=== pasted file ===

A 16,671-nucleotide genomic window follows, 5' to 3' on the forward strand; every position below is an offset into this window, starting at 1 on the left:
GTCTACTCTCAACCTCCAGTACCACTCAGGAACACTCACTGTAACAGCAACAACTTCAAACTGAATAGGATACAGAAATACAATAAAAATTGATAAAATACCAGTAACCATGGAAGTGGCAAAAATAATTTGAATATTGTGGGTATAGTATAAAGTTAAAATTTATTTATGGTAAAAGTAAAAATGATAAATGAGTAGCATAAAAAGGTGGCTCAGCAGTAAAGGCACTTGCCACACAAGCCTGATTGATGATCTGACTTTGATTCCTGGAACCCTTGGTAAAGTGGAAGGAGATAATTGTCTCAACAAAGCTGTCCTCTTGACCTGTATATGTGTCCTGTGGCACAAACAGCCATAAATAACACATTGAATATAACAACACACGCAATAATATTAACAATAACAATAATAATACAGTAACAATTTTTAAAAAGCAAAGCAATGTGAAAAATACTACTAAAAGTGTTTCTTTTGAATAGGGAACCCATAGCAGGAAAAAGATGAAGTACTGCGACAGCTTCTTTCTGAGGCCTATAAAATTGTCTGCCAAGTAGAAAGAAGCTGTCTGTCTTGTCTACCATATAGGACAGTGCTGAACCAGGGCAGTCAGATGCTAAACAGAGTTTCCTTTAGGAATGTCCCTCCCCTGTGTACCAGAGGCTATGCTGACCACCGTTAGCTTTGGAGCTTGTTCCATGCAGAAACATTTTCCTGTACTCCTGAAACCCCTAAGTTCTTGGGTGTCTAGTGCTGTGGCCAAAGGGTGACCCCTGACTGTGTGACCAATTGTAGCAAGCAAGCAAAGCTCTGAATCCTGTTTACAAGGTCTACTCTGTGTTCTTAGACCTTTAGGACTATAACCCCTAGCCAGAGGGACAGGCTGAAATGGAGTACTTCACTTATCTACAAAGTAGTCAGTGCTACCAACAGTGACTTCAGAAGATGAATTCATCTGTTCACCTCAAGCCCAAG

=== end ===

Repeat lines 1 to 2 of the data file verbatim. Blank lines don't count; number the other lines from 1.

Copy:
A 16,671-nucleotide genomic window follows, 5' to 3' on the forward strand; every position below is an offset into this window, starting at 1 on the left:
GTCTACTCTCAACCTCCAGTACCACTCAGGAACACTCACTGTAACAGCAACAACTTCAAACTGAATAGGATACAGAAATACAATAAAAATTGATAAAATACCAGTAACCATGGAAGTGGCAAAAATAATTTGAATATTGTGGGTATAGTATAAAGTTAAAATTTATTTATGGTAAAAGTAAAAATGATAAATGAGTAGCATAAAAAGGTGGCTCAGCAGTAAAGGCACTTGCCACACAAGCCTGATTGATGATCTGACTTTGATTCCTGGAACCCTTGGTAAAGTGGAAGGAGATAATTGTCTCAACAAAGCTGTCCTCTTGACCTGTATATGTGTCCTGTGGCACAAACAGCCATAAATAACACATTGAATATAACAACACACGCAATAATATTAACAATAACAATAATAATACAGTAACAATTTTTAAAAAGCAAAGCAATGTGAAAAATACTACTAAAAGTGTTTCTTTTGAATAGGGAACCCATAGCAGGAAAAAGATGAAGTACTGCGACAGCTTCTTTCTGAGGCCTATAAAATTGTCTGCCAAGTAGAAAGAAGCTGTCTGTCTTGTCTACCATATAGGACAGTGCTGAACCAGGGCAGTCAGATGCTAAACAGAGTTTCCTTTAGGAATGTCCCTCCCCTGTGTACCAGAGGCTATGCTGACCACCGTTAGCTTTGGAGCTTGTTCCATGCAGAAACATTTTCCTGTACTCCTGAAACCCCTAAGTTCTTGGGTGTCTAGTGCTGTGGCCAAAGGGTGACCCCTGACTGTGTGACCAATTGTAGCAAGCAAGCAAAGCTCTGAATCCTGTTTACAAGGTCTACTCTGTGTTCTTAGACCTTTAGGACTATAACCCCTAGCCAGAGGGACAGGCTGAAATGGAGTACTTCACTTATCTACAAAGTAGTCAGTGCTACCAACAGTGACTTCAGAAGATGAATTCATCTGTTCACCTCAAGCCCAAG